For Picobirnavirus screening, we designed an assay that target a 446-nucleotide-long fragment in the RNA-dependent RNA polymerase (RdRp) region. The screening primers were M13-tailed, so the M13 primer could be used for sequencing or nesting. The screening assay for Picobirnavirus detection in fecal samples also involved the use of the SuperScript III OneStep RT-PCR kit (Thermo Fisher Scientific) in a 12.5 μL reaction volume. Specifically, the PCR mix contained 0.5 µL of the forward and reverse primer (10 µM each), 6.25 µL of 2× kit reaction buffer (containing 400 nM of each dNTP and 3.2 mM magnesium sulfate), 0.2 µL of a 50 mM magnesium sulfate solution (Life Technologies), 0.5 µL bovine serum albumin (1 mg/mL), 0.5 µL enzyme mix, 1.55 µL RNase free water, and 2.5 µL RNA extract. The thermal cycling protocol on an Eppendorf© Mastercycler started with 20 min at 50 °C for reverse transcription, followed by three minutes at 94 °C, 10 cycles of 15 s at 94 °C, 30 s at 60 °C with a touchdown of one degree per cycle, and 30 s at 72 °C, followed by 40 cycles of 15 s at 94 °C, 30 s at 50 °C, and 30 s at 72 °C, and final elongation at 72 °C for 2 min (see Supplementary Table 2 for primer sequences and screening assay).

To cover the broad range of Picornaviruses that were detected via next-generation sequencing, we utilized generic PCRs with multiple primer sets at equal concentrations (see Supplementary Table 2). Feces extracts were pooled into groups of up to 10 samples and tested with a nested PCR designed specifically for P. semispinosus Picornaviruses, targeting a 284-nucleotide-long segment in the RdRp region for the first round and a 189-nucleotide-long segment for the second round. SuperScript III OneStep RT-PCR kit (Thermo Fisher Scientific) was used for screening in a 12.5 μL reaction volume for the first round, whereas Platinum Taq DNA-Polymerase (Thermo Fisher Scientific) was used in a 25 µL reaction volume for the second round. For the first screening round, we used 0.8 µL of the forward and reverse primer mix (10 µM each), 6.25 µL of 2× kit reaction buffer (containing 400 nM of each dNTP and 3.2 mM magnesium sulfate), 1.15 µL of a 5 mM magnesium sulfate solution (Life Technologies), 0.5 µL bovine serum albumin (1 mg/mL), 0.5 µL enzyme mix, and 2.5 µL RNA extract. The thermal cycling protocol on an Eppendorf© Mastercycler started with 20 min at 50 °C for reverse transcription, followed by three minutes at 94 °C, 10 cycles of 15 s at 94 °C, 20 s at 60 °C with touchdown of one degree per cycle, and 30 s at 72 °C, followed by 35 cycles of 15 s at 94 °C, 20 s at 50 °C, and 30 s at 72 °C, and a final elongation at 72 °C for two minutes. For the second round, we used 1.6 µL of the forward-nested and reverse primer mix (10 µM each), 2.5 µL of 10× Platinum Taq buffer without magnesium chloride, 1 µL of a 50 mM magnesium chloride solution, 0.5 µL dNTP mix (10 mM each), 16.6 µL RNase free water, 0.2 µL Platinum Taq Polymerase, and 1 µL PCR product from the first round. The thermal cycling protocol on an Eppendorf© Mastercycler started with two minutes at 94 °C, 45 cycles of 15 s at 94 °C, 20 s at 56 °C, and 30 s at 72 °C, and a final elongation at 72 °C for 2 min (see Supplementary Table 2 for primer sequences and screening assay). Positive pools, showing bands of the expected fragment size, were then dissolved, screened again individually and sequenced. The final dataset contains 201 individuals from three landscapes with information on both MHC diversity and pathogen infections (NC = 71, NI = 79, NA = 51), and for 95 of those the dataset contains in addition neutral genetic information.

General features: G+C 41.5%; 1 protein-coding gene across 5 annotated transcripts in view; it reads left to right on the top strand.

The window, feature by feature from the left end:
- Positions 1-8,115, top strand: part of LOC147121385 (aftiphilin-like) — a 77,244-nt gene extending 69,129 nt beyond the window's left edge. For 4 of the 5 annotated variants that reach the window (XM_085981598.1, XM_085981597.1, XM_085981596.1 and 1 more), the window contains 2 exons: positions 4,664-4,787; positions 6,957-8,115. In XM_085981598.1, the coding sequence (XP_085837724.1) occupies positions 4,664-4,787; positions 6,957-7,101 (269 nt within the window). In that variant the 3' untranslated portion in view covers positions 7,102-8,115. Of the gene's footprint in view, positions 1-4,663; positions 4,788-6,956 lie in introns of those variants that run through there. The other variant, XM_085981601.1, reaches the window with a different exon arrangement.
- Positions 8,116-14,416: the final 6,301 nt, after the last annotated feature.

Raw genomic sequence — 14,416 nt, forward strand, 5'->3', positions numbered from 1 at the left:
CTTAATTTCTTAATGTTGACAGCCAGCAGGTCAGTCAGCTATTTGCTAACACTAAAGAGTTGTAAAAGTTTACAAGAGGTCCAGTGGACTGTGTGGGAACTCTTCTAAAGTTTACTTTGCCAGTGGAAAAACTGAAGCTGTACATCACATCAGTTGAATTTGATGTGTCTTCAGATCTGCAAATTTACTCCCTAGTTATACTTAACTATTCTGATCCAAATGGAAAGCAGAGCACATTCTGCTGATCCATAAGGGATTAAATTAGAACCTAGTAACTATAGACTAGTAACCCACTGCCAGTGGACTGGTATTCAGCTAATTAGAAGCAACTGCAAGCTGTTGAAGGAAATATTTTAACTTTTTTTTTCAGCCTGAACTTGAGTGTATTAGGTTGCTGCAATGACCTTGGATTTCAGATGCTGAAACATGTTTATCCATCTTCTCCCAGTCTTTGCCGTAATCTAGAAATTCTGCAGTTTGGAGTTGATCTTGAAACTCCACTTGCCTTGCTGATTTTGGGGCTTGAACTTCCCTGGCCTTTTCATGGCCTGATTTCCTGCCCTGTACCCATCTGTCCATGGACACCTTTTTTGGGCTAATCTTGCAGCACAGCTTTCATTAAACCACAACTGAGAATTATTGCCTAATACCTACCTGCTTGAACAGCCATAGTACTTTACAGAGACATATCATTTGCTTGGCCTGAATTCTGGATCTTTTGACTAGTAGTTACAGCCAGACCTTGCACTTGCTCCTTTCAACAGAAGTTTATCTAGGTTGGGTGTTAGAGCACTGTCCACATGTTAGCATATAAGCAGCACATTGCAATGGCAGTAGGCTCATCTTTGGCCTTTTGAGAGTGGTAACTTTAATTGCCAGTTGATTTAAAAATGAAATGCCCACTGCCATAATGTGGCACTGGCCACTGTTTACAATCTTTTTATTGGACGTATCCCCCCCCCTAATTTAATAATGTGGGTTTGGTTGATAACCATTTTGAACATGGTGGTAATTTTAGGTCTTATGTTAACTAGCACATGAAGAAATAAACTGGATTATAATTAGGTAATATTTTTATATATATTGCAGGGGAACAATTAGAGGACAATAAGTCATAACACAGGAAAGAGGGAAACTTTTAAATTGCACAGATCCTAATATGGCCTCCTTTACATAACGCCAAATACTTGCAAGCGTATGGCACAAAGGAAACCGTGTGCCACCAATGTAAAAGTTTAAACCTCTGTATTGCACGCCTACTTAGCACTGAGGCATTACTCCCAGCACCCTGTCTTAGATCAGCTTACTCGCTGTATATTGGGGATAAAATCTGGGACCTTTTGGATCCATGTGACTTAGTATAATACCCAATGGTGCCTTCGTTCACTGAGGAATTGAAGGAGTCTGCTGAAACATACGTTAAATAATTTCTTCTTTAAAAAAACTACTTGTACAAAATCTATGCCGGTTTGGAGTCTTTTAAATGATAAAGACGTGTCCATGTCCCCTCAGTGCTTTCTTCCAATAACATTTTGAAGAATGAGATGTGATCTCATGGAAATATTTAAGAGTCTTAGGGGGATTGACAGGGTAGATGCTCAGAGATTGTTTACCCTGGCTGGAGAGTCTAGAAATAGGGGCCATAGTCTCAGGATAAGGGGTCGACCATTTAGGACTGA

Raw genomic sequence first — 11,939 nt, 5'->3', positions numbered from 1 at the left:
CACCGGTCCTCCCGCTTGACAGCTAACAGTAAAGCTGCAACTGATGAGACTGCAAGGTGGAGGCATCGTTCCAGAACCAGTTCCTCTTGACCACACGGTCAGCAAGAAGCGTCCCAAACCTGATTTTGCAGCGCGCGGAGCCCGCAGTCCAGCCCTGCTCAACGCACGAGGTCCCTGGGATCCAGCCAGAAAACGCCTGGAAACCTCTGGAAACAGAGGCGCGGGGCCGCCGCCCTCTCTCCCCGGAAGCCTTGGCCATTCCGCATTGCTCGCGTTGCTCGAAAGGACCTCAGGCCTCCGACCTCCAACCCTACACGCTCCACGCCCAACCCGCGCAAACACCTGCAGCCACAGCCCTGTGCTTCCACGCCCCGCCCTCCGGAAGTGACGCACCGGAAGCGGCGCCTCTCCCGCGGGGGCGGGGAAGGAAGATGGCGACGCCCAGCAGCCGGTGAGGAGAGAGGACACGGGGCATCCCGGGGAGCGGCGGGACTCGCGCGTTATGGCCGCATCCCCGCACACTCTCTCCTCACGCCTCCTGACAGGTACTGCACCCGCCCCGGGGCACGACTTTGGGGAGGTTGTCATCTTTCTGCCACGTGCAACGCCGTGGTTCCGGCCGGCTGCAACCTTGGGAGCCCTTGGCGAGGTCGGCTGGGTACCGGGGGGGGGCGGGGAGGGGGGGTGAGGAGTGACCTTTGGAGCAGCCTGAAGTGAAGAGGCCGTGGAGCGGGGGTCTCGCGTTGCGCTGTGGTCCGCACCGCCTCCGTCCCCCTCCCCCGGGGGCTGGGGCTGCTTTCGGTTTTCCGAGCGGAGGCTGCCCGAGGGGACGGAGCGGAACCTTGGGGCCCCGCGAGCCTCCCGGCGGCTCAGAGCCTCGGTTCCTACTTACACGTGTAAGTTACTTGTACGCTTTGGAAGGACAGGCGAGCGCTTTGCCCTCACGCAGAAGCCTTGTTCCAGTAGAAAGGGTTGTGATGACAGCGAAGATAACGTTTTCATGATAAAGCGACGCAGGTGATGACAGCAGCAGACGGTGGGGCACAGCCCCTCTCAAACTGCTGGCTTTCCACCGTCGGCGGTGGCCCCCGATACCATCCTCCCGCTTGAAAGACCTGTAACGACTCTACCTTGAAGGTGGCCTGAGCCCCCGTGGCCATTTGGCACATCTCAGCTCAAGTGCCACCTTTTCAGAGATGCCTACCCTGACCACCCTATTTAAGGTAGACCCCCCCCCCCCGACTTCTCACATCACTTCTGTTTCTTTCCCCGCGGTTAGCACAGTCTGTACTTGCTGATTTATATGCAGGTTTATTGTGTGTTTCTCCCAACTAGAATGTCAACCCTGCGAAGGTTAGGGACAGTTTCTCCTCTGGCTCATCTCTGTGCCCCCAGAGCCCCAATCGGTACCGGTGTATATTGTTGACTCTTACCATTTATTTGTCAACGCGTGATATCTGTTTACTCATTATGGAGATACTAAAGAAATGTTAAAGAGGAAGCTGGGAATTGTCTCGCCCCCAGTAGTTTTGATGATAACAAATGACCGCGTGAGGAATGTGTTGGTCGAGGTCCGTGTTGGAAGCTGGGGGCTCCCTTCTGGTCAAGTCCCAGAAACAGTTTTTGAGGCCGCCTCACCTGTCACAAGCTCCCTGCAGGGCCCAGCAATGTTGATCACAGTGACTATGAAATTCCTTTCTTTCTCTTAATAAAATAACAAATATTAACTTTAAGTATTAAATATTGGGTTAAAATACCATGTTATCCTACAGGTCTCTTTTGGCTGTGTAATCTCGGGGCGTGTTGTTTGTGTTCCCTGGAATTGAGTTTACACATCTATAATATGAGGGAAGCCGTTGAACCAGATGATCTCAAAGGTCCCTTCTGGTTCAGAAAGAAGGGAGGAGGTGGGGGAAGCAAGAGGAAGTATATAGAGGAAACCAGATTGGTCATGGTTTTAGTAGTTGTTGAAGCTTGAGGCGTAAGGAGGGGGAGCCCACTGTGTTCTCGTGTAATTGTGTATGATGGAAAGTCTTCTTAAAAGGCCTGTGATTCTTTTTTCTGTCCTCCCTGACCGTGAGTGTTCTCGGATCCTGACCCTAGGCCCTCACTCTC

Statistics and reproducibility